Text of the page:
I’ve been engaged in a discussion with a follower about leveraging endorsements and recommendations to improve my “SEO” within LinkedIn. The discussion is interesting but bothers me. For example, in my profile I have 1000’s of endorsements. 90% of those, I don’t believe I deserve. They are from people with whom I have had little or no engagement, they are in areas that have little to do with my real competencies. But they feed the algorithm–improving both my SEO and that of the endorsers.

As a result, the value of endorsements has become “0.” They have no meaning, they are only manipulations of the algorithm.

We see this in LinkedIn content. A year ago, a writing style known as “bro-etry” was highest ranked by the algorithms. Today, it seems that surveys are the highest ranked. So one sees surveys about whether surveys are useful or not having high rankings.

Algorithms have been and will continue to be an increasing part of our lives. They can be useful and they can be destructive, and more often, they are just plain annoying.

As we get annoyed with certain platforms because of how the algorithms are being gamed–destroying the value of the platforms for all except those who revel in gaming each other; there will be new platforms developed. Those, in turn will lose their value because of how they become gamed, and we move to the next and the next and so on……

And perhaps, the people who coined the term Artificial Intelligence knew what they were talking about. Most of us focused on the intelligence aspect of the term. Instead, what we may be seeing is a greater emphasis on the Artificial aspect of the term.

Sorry for the long rant—it’s been a bad few days on social media.

Jan 12 22


by David Brock

Our jobs, as sales and marketing professionals, is to drive change. We can only do our jobs when our customers decide their current state is unacceptable. They need to address new opportunities, they need to solve problems, they need to rethink and do things differently.

Often, customers incite themselves to change. Perhaps it’s problems, perhaps competitive threat, perhaps it’s being opportunistic. Sometimes there is a visionary leader that provokes that change.

Sometimes, it’s we that incent the customers to change, whether through our content at our websites, our customers talking to others, or our prospecting.

Our ideal customers are those that want to think differently, that want to do something new, that think they can improve.

They don’t settle for the status quo. They don’t settle for the way they’ve always done things, they are compelled to look at something new, to challenge their own thinking and practices.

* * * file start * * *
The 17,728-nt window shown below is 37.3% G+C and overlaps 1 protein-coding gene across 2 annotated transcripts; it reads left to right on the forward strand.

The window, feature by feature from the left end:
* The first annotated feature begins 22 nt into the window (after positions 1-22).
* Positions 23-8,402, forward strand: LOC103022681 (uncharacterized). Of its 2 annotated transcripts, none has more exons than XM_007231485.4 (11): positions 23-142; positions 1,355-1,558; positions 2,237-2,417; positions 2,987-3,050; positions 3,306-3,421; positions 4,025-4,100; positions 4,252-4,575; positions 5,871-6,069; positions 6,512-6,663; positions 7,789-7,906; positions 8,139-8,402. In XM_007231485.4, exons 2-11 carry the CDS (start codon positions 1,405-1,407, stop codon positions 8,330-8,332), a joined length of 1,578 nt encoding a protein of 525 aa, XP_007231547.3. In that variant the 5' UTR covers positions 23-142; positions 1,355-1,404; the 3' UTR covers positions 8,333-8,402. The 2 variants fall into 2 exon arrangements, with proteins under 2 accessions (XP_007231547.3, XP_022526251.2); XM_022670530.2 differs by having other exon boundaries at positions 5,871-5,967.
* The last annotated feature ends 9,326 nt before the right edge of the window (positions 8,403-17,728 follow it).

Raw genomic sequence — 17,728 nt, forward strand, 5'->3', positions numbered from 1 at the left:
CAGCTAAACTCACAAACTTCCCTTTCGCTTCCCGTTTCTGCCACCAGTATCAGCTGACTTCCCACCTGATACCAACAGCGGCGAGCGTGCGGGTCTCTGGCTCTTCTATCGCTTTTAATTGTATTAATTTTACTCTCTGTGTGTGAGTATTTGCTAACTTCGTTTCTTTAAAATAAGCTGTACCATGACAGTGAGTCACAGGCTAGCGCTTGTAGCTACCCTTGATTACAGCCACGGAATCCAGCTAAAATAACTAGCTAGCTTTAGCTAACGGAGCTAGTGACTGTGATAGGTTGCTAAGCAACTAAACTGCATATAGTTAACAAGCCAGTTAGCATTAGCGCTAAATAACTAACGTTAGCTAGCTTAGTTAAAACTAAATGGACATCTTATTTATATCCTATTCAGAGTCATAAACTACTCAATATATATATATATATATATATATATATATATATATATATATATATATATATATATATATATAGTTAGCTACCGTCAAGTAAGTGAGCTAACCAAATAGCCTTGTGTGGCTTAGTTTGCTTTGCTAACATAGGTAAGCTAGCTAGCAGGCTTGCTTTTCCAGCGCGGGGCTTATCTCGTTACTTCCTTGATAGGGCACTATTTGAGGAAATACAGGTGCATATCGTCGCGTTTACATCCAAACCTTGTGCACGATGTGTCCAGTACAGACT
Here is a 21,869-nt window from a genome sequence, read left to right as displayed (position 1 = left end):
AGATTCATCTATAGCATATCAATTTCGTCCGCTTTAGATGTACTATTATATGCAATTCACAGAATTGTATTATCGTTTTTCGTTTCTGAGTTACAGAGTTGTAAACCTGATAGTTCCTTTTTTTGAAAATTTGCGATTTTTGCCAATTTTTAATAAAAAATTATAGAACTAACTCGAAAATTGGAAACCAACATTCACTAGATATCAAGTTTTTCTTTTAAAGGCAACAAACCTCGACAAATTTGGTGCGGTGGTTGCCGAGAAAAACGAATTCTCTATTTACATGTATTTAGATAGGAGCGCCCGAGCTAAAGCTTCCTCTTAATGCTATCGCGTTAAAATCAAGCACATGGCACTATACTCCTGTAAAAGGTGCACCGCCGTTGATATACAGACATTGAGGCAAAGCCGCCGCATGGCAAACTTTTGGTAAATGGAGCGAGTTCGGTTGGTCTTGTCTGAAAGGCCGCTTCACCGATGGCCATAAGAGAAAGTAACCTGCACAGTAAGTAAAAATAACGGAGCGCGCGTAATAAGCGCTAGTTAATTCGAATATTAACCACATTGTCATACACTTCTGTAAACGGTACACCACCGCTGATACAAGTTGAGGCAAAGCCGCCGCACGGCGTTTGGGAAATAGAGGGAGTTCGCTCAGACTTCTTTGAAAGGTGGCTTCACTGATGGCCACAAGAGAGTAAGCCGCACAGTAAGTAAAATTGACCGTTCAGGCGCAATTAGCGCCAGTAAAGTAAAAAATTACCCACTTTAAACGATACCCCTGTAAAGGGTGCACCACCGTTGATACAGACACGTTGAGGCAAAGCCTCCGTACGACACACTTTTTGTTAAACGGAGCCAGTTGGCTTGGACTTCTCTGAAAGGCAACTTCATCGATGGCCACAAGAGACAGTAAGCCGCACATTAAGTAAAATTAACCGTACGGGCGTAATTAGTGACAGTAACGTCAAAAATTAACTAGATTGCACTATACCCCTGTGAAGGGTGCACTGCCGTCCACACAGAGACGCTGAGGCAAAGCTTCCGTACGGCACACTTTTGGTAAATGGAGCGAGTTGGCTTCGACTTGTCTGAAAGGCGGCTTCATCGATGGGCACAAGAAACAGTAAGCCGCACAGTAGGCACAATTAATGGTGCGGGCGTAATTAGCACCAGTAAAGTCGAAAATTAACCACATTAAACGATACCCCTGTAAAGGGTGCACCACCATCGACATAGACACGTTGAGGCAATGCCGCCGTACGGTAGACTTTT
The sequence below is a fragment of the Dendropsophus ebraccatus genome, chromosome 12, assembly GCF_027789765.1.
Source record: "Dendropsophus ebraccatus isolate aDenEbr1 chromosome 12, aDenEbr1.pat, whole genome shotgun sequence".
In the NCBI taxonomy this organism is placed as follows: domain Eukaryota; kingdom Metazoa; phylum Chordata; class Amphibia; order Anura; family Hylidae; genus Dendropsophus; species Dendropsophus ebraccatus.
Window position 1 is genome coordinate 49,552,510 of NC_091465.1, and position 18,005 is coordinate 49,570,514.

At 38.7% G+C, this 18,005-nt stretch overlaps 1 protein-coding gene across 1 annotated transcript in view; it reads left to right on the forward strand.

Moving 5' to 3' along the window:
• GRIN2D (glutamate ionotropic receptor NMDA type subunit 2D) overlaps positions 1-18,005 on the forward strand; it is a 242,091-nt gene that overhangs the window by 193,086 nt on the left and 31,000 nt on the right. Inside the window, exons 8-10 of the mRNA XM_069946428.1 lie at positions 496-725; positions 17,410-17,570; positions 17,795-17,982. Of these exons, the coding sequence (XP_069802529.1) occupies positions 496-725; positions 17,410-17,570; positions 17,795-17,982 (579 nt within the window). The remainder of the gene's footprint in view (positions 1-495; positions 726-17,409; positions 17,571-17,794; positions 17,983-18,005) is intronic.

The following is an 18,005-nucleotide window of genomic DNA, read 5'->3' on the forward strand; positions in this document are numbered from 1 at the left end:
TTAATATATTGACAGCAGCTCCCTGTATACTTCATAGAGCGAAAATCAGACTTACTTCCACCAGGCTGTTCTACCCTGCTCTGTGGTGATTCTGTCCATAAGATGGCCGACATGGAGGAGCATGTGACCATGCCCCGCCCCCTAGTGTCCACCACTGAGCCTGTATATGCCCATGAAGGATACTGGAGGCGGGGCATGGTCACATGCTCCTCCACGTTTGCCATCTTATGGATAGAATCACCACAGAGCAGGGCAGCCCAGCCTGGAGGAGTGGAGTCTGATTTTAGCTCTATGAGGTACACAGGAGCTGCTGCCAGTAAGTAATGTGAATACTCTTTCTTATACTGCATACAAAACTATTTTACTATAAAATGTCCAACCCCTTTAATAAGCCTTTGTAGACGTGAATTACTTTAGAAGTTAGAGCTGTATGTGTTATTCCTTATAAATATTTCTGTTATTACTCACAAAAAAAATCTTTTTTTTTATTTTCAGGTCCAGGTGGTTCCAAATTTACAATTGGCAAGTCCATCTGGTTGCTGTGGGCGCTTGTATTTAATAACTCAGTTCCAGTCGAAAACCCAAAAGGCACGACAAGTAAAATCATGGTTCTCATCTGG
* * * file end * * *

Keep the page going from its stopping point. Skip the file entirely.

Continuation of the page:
Perhaps, it’s the “shoemaker’s children” syndrome, but I always find it amazing that when our success is based on the ability to incent and support our customers’ change initiatives, we seem to be content with settling.

I don’t know how many conversations I get in where:

  1. We are happy with win rates less than 30%, focused on achieving our goals through greater volume.
  2. We don’t get the results we need from our prospecting programs, so rather than rethinking and redesigning those programs to resonate with prospects, we double down on doing what isn’t producing results by doing more volume.
  3. We know we are best when we focus on our ICP, yet to make the numbers we cast wider and wider nets, pursuing people and organizations far outside our ICPs. We try to make our numbers not through improving focus and value, but through doing what
  4. We know we can leverage technology to help improve the efficiency of our people, yet we don’t use the tools ourselves and accept very low compliance/utilization of the technologies we pay for.
  5. We know coaching is one of the highest impact uses of management time, yet the average manager spends less than 30 minutes a week in coaching activities (in total).
  6. We know for training to “stick,” we have to continue to reinforce it, integrating it into our processes. Instead, we continue to spend millions in training that is forgotten within 30-60 days.
  7. We know that customers are hungry for help, they need sensemaking, and that they look to sales people for that help, but we don’t develop the capabilities of our people to provide that help.
  8. We know that onboarding and time to systemic success requires 9 or more months, we know the subsequent sales cycles may be 9-24 months, yet we accept average tenures of 18 months.

When we consider it is unacceptable for our customers to not change, we settle for what we’ve always done, even when it doesn’t produce the outcomes we want.

Perhaps, we would help ourselves, our organizations, and our customers, if we stopped settling……